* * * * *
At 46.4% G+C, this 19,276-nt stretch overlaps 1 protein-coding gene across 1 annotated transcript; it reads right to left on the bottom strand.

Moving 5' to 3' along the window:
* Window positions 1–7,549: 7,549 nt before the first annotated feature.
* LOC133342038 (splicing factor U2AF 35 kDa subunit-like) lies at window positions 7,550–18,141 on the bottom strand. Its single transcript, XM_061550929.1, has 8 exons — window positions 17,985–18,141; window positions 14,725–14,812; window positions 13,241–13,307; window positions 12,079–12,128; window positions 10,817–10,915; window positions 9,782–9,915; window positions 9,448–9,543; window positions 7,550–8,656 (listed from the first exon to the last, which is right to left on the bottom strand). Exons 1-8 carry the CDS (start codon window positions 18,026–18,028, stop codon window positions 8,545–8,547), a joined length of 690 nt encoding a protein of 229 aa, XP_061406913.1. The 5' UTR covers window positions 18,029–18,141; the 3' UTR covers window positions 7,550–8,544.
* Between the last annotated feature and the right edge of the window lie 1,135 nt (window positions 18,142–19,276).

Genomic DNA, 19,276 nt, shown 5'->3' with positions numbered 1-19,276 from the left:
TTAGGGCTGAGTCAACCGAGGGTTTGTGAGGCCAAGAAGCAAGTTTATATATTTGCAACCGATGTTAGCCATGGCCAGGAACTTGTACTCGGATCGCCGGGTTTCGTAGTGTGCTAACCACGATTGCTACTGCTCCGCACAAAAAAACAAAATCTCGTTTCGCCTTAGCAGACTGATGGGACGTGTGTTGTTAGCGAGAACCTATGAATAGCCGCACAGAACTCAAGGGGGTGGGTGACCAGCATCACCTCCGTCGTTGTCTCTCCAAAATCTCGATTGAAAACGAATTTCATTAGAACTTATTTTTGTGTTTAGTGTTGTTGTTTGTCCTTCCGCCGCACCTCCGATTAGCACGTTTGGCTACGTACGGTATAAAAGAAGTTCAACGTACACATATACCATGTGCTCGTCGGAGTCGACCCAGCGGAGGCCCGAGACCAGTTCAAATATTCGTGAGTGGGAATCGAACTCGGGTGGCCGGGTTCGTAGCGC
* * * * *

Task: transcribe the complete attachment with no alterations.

At 46.4% G+C, this 19,276-nt stretch overlaps 1 protein-coding gene across 1 annotated transcript; it reads right to left on the bottom strand.

Moving 5' to 3' along the window:
* Window positions 1–7,549: 7,549 nt before the first annotated feature.
* LOC133342038 (splicing factor U2AF 35 kDa subunit-like) lies at window positions 7,550–18,141 on the bottom strand. Its single transcript, XM_061550929.1, has 8 exons — window positions 17,985–18,141; window positions 14,725–14,812; window positions 13,241–13,307; window positions 12,079–12,128; window positions 10,817–10,915; window positions 9,782–9,915; window positions 9,448–9,543; window positions 7,550–8,656 (listed from the first exon to the last, which is right to left on the bottom strand). Exons 1-8 carry the CDS (start codon window positions 18,026–18,028, stop codon window positions 8,545–8,547), a joined length of 690 nt encoding a protein of 229 aa, XP_061406913.1. The 5' UTR covers window positions 18,029–18,141; the 3' UTR covers window positions 7,550–8,544.
* Between the last annotated feature and the right edge of the window lie 1,135 nt (window positions 18,142–19,276).

Genomic DNA, 19,276 nt, shown 5'->3' with positions numbered 1-19,276 from the left:
TTAGGGCTGAGTCAACCGAGGGTTTGTGAGGCCAAGAAGCAAGTTTATATATTTGCAACCGATGTTAGCCATGGCCAGGAACTTGTACTCGGATCGCCGGGTTTCGTAGTGTGCTAACCACGATTGCTACTGCTCCGCACAAAAAAACAAAATCTCGTTTCGCCTTAGCAGACTGATGGGACGTGTGTTGTTAGCGAGAACCTATGAATAGCCGCACAGAACTCAAGGGGGTGGGTGACCAGCATCACCTCCGTCGTTGTCTCTCCAAAATCTCGATTGAAAACGAATTTCATTAGAACTTATTTTTGTGTTTAGTGTTGTTGTTTGTCCTTCCGCCGCACCTCCGATTAGCACGTTTGGCTACGTACGGTATAAAAGAAGTTCAACGTACACATATACCATGTGCTCGTCGGAGTCGACCCAGCGGAGGCCCGAGACCAGTTCAAATATTCGTGAGTGGGAATCGAACTCGGGTGGCCGGGTTCGTAGCGC